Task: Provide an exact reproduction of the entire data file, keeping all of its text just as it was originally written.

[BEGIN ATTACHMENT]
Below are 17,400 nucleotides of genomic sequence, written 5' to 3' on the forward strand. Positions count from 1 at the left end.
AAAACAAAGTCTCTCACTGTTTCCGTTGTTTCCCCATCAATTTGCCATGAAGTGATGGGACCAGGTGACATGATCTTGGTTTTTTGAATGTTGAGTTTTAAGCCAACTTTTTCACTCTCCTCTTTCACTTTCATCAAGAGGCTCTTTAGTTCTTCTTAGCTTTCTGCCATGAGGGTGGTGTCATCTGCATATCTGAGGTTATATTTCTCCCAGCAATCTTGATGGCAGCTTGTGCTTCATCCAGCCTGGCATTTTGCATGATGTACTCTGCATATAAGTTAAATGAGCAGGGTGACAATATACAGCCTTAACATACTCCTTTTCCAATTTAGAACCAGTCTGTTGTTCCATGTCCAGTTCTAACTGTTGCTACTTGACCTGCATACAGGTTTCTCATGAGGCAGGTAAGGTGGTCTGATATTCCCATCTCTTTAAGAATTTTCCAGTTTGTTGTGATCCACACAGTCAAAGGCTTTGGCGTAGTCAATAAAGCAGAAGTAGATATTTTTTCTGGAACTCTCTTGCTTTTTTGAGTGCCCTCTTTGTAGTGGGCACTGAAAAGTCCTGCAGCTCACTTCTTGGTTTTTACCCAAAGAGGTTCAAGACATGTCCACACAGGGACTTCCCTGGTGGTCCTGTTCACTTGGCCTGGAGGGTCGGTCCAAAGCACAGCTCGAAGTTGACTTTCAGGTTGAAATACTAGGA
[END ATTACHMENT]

Below are 17,400 nucleotides of genomic sequence, written 5' to 3' on the forward strand. Positions count from 1 at the left end.
AAAACAAAGTCTCTCACTGTTTCCGTTGTTTCCCCATCAATTTGCCATGAAGTGATGGGACCAGGTGACATGATCTTGGTTTTTTGAATGTTGAGTTTTAAGCCAACTTTTTCACTCTCCTCTTTCACTTTCATCAAGAGGCTCTTTAGTTCTTCTTAGCTTTCTGCCATGAGGGTGGTGTCATCTGCATATCTGAGGTTATATTTCTCCCAGCAATCTTGATGGCAGCTTGTGCTTCATCCAGCCTGGCATTTTGCATGATGTACTCTGCATATAAGTTAAATGAGCAGGGTGACAATATACAGCCTTAACATACTCCTTTTCCAATTTAGAACCAGTCTGTTGTTCCATGTCCAGTTCTAACTGTTGCTACTTGACCTGCATACAGGTTTCTCATGAGGCAGGTAAGGTGGTCTGATATTCCCATCTCTTTAAGAATTTTCCAGTTTGTTGTGATCCACACAGTCAAAGGCTTTGGCGTAGTCAATAAAGCAGAAGTAGATATTTTTTCTGGAACTCTCTTGCTTTTTTGAGTGCCCTCTTTGTAGTGGGCACTGAAAAGTCCTGCAGCTCACTTCTTGGTTTTTACCCAAAGAGGTTCAAGACATGTCCACACAGGGACTTCCCTGGTGGTCCTGTTCACTTGGCCTGGAGGGTCGGTCCAAAGCACAGCTCGAAGTTGACTTTCAGGTTGAAATACTAGGA